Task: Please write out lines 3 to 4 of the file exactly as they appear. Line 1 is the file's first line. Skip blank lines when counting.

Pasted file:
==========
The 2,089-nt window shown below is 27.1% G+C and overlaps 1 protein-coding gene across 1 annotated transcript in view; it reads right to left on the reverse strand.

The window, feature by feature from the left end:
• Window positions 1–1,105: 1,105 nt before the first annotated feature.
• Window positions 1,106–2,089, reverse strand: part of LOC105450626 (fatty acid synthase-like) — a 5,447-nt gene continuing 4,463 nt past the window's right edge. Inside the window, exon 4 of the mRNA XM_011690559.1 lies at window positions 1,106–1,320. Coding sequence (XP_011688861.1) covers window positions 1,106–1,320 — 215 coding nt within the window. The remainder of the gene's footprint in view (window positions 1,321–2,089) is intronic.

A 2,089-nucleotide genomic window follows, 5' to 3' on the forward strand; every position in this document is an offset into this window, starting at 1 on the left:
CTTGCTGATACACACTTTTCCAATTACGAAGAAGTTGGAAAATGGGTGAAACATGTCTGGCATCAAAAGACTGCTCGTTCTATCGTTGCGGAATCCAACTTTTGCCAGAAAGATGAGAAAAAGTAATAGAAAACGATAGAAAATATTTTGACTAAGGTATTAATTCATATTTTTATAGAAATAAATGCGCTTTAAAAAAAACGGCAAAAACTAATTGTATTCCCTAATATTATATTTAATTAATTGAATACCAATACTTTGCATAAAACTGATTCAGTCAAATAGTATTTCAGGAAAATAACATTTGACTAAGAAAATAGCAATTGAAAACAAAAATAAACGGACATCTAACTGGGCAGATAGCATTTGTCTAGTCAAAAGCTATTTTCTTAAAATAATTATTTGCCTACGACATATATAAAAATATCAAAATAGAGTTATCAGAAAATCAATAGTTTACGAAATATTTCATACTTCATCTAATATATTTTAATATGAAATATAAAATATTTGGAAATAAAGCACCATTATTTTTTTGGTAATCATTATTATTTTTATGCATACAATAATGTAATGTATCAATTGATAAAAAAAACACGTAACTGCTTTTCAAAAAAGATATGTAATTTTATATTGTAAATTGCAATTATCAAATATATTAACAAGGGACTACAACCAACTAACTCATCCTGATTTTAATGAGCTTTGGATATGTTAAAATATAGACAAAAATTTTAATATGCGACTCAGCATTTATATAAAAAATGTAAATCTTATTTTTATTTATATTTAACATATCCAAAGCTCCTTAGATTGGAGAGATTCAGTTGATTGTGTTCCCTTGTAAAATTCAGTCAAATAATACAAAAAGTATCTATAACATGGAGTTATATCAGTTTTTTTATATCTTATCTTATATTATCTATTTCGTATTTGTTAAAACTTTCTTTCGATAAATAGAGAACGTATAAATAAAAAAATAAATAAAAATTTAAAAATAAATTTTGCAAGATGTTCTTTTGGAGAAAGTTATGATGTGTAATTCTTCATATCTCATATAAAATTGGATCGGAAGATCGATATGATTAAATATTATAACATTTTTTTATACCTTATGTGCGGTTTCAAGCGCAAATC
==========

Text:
• Window positions 1–1,105: 1,105 nt before the first annotated feature.
• Window positions 1,106–2,089, reverse strand: part of LOC105450626 (fatty acid synthase-like) — a 5,447-nt gene continuing 4,463 nt past the window's right edge. Inside the window, exon 4 of the mRNA XM_011690559.1 lies at window positions 1,106–1,320. Coding sequence (XP_011688861.1) covers window positions 1,106–1,320 — 215 coding nt within the window. The remainder of the gene's footprint in view (window positions 1,321–2,089) is intronic.